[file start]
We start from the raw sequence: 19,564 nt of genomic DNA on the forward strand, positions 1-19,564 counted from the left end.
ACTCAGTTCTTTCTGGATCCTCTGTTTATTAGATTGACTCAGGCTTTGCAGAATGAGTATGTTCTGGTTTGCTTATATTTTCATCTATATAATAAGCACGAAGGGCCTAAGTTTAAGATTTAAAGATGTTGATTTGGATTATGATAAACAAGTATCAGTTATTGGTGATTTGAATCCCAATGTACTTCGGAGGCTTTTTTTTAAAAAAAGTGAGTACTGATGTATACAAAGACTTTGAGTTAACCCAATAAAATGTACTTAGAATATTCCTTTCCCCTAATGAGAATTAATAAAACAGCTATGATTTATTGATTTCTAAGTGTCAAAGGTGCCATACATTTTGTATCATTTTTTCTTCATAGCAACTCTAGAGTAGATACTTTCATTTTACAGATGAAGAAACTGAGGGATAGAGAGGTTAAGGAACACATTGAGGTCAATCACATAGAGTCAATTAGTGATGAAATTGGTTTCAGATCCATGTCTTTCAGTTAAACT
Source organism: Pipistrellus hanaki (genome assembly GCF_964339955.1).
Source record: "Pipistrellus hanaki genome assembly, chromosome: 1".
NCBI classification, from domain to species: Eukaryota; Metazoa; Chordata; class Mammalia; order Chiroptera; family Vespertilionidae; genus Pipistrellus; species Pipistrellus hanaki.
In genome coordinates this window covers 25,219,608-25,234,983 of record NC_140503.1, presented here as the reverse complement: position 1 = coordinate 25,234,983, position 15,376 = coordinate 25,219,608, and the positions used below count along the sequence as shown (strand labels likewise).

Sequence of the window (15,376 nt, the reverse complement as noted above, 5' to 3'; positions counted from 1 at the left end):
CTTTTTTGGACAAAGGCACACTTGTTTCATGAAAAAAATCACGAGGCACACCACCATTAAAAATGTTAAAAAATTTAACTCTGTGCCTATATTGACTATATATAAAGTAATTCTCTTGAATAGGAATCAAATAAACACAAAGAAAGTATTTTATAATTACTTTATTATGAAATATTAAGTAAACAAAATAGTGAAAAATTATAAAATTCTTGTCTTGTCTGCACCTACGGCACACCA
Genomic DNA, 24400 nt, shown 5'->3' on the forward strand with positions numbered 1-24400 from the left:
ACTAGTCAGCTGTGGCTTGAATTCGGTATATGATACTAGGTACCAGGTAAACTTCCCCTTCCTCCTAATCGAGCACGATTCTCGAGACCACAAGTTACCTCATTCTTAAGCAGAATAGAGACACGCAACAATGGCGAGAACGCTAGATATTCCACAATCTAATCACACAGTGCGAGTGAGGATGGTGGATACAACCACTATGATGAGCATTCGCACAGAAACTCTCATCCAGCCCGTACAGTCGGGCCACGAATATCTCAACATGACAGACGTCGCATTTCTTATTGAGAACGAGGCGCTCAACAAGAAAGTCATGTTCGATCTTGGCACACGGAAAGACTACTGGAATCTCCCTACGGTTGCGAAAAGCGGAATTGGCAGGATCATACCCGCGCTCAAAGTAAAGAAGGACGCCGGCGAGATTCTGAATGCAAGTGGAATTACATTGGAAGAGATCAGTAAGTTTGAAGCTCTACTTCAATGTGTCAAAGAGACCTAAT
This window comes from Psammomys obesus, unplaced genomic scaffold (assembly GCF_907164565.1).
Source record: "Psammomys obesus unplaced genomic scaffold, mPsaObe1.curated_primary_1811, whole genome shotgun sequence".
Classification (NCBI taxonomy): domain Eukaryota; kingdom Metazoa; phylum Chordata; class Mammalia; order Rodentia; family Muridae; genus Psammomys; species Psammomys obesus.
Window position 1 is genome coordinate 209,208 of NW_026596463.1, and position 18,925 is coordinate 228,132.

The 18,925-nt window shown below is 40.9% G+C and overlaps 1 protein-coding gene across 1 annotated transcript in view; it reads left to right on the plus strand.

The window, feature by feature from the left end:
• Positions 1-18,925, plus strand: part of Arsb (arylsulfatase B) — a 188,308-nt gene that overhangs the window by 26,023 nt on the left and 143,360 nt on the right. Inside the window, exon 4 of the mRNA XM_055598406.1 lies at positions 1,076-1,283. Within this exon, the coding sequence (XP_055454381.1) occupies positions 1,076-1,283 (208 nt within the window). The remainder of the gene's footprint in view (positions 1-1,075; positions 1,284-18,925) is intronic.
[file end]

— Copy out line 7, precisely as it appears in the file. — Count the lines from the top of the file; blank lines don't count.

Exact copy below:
Sequence of the window (15,376 nt, the reverse complement as noted above, 5' to 3'; positions counted from 1 at the left end):